"shouted down", "shot down", apologies

Charles S. Wilson cwilson@ece.gatech.edu
Wed Jun 27 16:22:00 GMT 2001

Oh yeah -- one other thing.  Most maintainers use separate build and src 
trees.  I don't -- I build "my" packages right in the source directory. 
  However, you *MUST* use separate build and src trees for gcc, 
binutils, and cygwin -- or it won't work.  The "directions" below for 
readline assume the build-in-source-tree model.

I wonder if the following is a useful thing to have in the 
documentation: at set of build instructions (and nothin' but build 
instructions) for each package.  Say, a web page with a bunch of links 
to 10 line txt files (bash scripts?) that each build a given package.

I'm willing to provide that for "my" packages, if somebody else will 
handle the logistics -- and folks think it is a good idea.  (I shudder 
to consider the binutils, gcc, and cygwin scripts -- that python monster 
someone posted earlier today scared even me...)


Charles S. Wilson wrote:

> John Wiersba wrote:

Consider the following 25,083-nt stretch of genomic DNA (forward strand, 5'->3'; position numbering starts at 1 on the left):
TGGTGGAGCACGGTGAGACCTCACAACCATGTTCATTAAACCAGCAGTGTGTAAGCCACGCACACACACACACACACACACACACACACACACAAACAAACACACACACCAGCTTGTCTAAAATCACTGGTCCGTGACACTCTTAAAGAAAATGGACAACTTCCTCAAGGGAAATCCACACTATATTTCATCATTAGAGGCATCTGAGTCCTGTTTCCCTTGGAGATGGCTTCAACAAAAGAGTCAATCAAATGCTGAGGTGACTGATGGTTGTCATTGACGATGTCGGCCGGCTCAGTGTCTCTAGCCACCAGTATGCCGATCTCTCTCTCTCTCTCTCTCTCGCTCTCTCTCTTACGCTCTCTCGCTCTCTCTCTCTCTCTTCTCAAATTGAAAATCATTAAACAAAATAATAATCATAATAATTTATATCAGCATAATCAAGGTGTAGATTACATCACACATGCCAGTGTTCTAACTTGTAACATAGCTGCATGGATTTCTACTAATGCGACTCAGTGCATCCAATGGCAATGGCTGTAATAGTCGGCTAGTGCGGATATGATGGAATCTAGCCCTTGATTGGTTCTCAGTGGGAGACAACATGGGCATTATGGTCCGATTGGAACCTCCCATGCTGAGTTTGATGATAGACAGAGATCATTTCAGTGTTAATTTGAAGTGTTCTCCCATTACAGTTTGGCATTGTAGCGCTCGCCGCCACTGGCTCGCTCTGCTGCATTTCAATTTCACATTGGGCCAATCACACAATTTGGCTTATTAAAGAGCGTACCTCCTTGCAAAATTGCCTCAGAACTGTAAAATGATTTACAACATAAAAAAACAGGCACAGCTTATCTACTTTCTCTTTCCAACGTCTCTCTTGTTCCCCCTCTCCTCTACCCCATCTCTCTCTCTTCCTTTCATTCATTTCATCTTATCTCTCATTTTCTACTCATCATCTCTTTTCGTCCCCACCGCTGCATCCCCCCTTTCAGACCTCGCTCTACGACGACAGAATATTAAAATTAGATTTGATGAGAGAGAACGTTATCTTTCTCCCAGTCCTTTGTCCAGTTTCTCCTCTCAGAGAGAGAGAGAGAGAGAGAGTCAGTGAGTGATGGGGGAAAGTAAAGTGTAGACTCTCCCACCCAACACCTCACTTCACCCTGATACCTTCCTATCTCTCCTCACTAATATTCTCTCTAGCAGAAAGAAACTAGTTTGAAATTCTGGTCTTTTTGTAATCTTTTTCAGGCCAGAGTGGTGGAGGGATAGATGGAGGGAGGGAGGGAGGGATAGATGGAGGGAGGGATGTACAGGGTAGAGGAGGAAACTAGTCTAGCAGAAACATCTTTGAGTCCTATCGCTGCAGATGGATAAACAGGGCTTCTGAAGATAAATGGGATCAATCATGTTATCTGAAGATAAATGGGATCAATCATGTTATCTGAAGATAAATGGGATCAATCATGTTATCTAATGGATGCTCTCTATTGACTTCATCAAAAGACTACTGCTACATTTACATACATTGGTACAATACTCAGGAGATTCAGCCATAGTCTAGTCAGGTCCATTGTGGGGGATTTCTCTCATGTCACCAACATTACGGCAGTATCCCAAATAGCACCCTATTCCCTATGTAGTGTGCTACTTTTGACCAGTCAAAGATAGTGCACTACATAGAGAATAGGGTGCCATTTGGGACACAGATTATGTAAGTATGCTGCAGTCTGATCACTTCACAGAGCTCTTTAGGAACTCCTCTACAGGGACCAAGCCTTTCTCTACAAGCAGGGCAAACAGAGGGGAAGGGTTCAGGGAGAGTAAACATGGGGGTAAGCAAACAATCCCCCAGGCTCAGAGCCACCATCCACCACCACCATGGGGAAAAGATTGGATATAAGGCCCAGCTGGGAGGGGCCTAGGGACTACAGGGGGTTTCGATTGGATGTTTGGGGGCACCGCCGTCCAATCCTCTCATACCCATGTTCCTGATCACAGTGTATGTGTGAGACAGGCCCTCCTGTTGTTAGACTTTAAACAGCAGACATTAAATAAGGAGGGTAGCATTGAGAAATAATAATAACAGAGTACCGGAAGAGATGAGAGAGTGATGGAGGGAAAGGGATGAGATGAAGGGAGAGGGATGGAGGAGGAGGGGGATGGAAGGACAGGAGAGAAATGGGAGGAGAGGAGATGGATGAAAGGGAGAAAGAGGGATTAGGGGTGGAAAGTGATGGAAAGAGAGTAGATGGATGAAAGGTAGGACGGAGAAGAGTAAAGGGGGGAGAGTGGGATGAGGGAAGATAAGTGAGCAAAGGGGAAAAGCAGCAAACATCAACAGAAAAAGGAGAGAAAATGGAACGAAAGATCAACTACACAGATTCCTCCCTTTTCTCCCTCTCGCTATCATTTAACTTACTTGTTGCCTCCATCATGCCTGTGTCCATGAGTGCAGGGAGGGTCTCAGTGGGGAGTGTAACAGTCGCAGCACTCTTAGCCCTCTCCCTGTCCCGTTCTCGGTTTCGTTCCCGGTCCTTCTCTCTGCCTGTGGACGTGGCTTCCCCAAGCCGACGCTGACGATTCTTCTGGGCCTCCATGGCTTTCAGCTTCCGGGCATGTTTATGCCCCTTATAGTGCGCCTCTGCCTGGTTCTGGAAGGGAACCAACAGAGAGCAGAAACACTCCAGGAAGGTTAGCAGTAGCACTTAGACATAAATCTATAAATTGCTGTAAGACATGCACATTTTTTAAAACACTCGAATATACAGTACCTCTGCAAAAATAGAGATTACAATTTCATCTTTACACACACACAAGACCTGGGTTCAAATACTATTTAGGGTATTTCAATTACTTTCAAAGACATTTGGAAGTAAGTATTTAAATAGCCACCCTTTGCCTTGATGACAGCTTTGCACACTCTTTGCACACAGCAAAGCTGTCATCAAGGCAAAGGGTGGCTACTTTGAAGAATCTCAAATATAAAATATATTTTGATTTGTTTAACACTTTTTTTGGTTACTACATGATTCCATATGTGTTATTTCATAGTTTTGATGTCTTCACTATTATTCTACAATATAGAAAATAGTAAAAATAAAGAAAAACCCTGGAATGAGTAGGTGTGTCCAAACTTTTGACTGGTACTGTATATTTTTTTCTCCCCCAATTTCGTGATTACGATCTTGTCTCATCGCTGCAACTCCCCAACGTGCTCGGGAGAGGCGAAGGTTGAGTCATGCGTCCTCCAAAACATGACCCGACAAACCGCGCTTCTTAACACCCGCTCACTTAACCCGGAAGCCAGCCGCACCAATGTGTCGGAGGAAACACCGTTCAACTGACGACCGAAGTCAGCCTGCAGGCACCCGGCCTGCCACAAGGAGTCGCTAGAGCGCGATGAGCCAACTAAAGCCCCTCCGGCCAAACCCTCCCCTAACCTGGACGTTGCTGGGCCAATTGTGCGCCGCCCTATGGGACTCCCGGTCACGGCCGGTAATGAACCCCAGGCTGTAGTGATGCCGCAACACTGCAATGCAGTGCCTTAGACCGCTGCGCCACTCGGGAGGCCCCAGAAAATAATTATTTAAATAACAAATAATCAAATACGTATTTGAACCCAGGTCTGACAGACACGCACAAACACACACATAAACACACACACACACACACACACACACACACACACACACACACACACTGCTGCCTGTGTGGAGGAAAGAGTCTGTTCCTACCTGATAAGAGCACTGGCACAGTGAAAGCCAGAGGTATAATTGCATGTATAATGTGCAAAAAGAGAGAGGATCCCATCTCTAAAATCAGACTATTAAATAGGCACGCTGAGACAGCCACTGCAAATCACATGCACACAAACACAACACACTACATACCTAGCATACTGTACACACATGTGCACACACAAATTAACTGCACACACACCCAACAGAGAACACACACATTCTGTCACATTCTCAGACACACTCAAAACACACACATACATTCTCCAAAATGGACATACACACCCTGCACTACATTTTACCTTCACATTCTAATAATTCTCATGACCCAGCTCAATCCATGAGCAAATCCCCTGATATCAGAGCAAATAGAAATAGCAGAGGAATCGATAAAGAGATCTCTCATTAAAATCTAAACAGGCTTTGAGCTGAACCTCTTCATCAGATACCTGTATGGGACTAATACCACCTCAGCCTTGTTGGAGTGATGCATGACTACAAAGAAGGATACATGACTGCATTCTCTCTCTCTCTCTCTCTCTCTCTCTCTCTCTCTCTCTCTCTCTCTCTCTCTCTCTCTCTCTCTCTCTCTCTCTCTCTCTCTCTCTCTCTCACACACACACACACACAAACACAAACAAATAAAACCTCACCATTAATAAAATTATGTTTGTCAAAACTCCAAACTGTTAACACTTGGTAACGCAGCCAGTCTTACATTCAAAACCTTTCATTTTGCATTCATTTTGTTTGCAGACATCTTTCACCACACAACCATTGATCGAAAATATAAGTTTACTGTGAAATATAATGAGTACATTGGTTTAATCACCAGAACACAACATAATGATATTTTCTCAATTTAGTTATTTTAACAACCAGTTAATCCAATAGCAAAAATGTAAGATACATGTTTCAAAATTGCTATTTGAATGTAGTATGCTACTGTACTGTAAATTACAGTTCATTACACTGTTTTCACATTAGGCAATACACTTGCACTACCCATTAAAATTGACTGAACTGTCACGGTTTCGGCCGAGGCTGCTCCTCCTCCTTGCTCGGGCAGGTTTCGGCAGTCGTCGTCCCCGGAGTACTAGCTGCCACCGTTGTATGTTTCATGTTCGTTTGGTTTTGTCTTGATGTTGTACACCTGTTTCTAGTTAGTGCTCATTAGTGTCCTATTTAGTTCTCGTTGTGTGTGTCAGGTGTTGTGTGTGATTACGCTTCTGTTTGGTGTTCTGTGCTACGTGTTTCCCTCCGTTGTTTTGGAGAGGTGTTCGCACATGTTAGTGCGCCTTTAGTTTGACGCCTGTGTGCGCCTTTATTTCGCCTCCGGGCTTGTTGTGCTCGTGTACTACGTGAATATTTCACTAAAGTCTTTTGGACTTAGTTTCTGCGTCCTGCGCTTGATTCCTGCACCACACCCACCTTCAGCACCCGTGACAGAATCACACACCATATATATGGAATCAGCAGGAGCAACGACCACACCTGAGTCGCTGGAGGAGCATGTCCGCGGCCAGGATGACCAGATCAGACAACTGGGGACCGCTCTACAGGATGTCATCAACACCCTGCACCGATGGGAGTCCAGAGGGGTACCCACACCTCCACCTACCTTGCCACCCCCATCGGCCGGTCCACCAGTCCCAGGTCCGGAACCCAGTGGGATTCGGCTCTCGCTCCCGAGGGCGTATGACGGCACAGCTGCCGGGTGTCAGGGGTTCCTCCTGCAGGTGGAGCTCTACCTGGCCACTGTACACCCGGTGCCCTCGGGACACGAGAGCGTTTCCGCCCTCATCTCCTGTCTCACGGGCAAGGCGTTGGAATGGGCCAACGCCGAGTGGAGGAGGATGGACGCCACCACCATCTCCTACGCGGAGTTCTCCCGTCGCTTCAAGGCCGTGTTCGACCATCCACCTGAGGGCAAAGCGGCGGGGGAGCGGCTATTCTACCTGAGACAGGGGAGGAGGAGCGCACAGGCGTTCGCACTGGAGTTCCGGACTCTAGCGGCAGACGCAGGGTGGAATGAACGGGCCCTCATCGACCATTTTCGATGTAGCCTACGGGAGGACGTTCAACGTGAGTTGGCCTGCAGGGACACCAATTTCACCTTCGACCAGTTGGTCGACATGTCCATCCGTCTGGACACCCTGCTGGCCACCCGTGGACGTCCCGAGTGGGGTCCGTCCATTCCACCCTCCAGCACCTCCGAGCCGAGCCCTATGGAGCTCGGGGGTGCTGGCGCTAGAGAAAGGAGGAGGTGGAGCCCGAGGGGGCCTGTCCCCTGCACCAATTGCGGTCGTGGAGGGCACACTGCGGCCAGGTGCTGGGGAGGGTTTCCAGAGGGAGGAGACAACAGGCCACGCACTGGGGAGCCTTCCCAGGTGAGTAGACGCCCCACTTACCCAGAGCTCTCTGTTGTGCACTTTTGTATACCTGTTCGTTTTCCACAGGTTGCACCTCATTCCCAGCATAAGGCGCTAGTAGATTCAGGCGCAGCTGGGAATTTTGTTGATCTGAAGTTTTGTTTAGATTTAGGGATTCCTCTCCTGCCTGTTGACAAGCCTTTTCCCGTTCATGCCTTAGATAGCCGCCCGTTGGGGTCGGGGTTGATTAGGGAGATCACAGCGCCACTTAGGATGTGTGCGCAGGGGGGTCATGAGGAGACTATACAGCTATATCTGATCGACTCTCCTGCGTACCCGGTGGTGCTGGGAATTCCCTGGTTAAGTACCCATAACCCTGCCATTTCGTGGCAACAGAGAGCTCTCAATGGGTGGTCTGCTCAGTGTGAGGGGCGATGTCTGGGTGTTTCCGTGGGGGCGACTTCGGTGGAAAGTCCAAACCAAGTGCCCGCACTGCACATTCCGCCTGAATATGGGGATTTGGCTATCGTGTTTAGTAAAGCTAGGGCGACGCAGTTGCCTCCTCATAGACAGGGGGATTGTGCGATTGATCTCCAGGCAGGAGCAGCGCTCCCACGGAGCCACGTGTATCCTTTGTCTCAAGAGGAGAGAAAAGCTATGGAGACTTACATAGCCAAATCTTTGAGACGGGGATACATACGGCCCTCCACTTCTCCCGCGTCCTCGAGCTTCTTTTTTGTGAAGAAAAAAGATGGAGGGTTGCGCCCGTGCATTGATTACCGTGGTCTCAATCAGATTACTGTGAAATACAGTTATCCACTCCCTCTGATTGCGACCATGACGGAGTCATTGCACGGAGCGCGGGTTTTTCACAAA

>> So, is the "download source" option for setup.exe useful for 
>> anything?  Can
>> you rebuild (all of) cygwin from it?  What I mean is:  there are these 
>> 80+
>> packages available with setup.exe.  If I download the source for all of
>> them, install the source somewhere, run some build process against it, 
>> will
>> I end up with a working cygwin which is functionally equivalent to the
>> binary packages I downloaded using setup.exe?
>> -- John Wiersba
> Yes, you can build the tools from the source packages provided as part 
> of the downloads.  However, there is no 'make world' procedure that 
> builds EVERYTHING all in one step.  You have to go into each package's 
> source directory, and do the typical './configure ; make ; make install' 
> procedure.  However, to get EXACTLY the same binaries, you'll need to 
> use the same configuration options that the maintainer used --
> For instance (readline):
>   CFLAGS="-I/usr/include/ncurses" \
>     ./configure --prefix=/usr --with-curses
>   make
>   make shared
>   make examples
>   make test
>   make install prefix=/tmp/usr
>   make install-shared prefix=/tmp/usr
>   make install-examples prefix=/tmp/usr
>   strip /tmp/usr/bin/cygreadline5.dll
>   strip /tmp/usr/bin/cyghistory5.dll
>   (cd /tmp ; tar tvjf readline-X.Y-Z.tar.bz2 usr/)
> and now you have a tarball that *should* be the same as the 'official' 
> one.  In most cases, the maintainers document their build procedures or 
> special config options in /usr/doc/Cygwin/<package>.README
> The exception to this is possibly binutils, gcc, cygwin, mingw.  These 
> packages are kindof intermingled and cgf uses special buildscripts to 
> generate the separate binary tarballs.  I think.
> --Chuck

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